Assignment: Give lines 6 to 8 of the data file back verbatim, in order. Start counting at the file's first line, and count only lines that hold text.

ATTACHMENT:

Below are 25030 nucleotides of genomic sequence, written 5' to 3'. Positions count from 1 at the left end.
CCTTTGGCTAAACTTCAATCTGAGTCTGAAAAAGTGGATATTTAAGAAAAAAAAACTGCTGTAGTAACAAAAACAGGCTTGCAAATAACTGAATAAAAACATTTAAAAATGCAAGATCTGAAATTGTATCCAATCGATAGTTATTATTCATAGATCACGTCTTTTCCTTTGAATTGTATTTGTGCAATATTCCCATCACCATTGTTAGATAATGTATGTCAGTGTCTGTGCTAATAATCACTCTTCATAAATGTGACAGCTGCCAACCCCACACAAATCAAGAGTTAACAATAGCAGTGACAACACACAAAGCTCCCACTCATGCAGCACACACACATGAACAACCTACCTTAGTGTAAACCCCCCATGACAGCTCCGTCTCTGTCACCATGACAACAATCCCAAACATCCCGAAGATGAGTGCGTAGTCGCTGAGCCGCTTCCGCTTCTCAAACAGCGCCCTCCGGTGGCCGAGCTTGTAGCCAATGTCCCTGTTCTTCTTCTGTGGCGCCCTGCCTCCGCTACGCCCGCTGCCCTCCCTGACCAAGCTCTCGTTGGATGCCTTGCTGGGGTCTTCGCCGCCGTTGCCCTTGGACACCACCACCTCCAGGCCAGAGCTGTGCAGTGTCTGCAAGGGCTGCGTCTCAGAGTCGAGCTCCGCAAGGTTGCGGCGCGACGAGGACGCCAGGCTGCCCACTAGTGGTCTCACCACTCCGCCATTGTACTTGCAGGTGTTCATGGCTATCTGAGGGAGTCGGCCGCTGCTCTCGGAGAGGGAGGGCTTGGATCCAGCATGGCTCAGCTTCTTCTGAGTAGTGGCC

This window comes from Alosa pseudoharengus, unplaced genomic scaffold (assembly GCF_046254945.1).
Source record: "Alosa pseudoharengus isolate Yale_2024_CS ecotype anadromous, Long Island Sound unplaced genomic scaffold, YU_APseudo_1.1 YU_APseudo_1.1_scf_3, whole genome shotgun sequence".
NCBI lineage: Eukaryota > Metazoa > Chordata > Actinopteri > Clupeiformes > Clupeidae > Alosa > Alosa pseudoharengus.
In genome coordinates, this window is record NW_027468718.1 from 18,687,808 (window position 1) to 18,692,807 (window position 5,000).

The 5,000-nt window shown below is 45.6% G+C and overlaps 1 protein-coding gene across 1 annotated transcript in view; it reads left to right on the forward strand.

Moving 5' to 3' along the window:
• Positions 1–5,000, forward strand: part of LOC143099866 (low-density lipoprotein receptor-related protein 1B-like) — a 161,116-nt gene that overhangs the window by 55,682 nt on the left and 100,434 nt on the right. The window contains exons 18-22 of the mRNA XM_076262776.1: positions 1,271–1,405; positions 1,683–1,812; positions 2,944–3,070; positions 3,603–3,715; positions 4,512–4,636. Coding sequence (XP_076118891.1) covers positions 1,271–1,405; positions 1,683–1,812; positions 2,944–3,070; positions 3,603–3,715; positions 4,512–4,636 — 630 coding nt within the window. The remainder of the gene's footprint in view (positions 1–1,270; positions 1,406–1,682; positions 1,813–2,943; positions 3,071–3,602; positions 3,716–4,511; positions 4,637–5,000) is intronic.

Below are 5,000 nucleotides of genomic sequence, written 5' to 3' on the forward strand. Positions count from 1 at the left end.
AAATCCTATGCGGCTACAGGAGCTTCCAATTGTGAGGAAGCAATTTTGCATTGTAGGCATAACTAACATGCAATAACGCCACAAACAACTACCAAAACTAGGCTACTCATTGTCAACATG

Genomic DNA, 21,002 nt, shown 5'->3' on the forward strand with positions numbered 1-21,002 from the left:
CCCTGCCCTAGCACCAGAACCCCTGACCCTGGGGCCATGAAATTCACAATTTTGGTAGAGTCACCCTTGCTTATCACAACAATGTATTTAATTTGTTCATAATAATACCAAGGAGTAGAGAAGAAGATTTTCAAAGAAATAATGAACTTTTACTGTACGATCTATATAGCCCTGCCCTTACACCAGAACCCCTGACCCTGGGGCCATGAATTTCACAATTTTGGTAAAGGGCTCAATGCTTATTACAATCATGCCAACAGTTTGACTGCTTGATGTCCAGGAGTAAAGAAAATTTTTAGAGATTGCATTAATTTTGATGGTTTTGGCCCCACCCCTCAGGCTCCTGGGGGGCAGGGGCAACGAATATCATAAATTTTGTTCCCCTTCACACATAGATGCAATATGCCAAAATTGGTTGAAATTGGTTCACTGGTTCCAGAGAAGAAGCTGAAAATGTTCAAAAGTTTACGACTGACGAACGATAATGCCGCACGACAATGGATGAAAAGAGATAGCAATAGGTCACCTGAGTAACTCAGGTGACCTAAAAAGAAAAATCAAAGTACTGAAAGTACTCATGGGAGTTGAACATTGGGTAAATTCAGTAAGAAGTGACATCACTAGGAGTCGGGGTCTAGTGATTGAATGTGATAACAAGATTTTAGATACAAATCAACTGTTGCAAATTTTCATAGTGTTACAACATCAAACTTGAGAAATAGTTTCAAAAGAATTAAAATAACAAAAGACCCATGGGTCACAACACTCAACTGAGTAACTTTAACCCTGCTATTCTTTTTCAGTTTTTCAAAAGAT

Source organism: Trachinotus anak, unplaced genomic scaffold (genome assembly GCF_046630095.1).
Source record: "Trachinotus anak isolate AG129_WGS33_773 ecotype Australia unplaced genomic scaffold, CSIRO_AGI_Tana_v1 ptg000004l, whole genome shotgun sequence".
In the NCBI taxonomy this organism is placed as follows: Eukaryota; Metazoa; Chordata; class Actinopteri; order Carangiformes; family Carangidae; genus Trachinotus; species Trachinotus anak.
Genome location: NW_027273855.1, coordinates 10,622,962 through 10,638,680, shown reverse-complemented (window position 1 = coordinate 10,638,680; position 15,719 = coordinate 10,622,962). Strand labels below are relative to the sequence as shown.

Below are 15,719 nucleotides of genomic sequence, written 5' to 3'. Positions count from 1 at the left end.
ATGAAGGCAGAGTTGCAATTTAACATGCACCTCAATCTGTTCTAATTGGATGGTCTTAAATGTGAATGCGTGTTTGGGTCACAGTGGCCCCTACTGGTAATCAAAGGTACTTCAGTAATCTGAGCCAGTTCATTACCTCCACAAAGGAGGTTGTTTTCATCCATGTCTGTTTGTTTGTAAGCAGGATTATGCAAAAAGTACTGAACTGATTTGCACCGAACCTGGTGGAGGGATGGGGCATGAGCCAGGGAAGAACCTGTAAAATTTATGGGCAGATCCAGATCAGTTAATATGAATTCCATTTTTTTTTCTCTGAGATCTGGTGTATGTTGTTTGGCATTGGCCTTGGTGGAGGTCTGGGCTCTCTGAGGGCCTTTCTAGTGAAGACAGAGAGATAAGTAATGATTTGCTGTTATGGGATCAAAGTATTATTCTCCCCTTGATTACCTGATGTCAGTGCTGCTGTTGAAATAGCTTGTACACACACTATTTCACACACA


In genome coordinates, this window is record NW_027468718.1 from 18,687,808 (window position 1) to 18,692,807 (window position 5,000).

The 5,000-nt window shown below is 45.6% G+C and overlaps 1 protein-coding gene across 1 annotated transcript in view; it reads left to right on the forward strand.

Moving 5' to 3' along the window: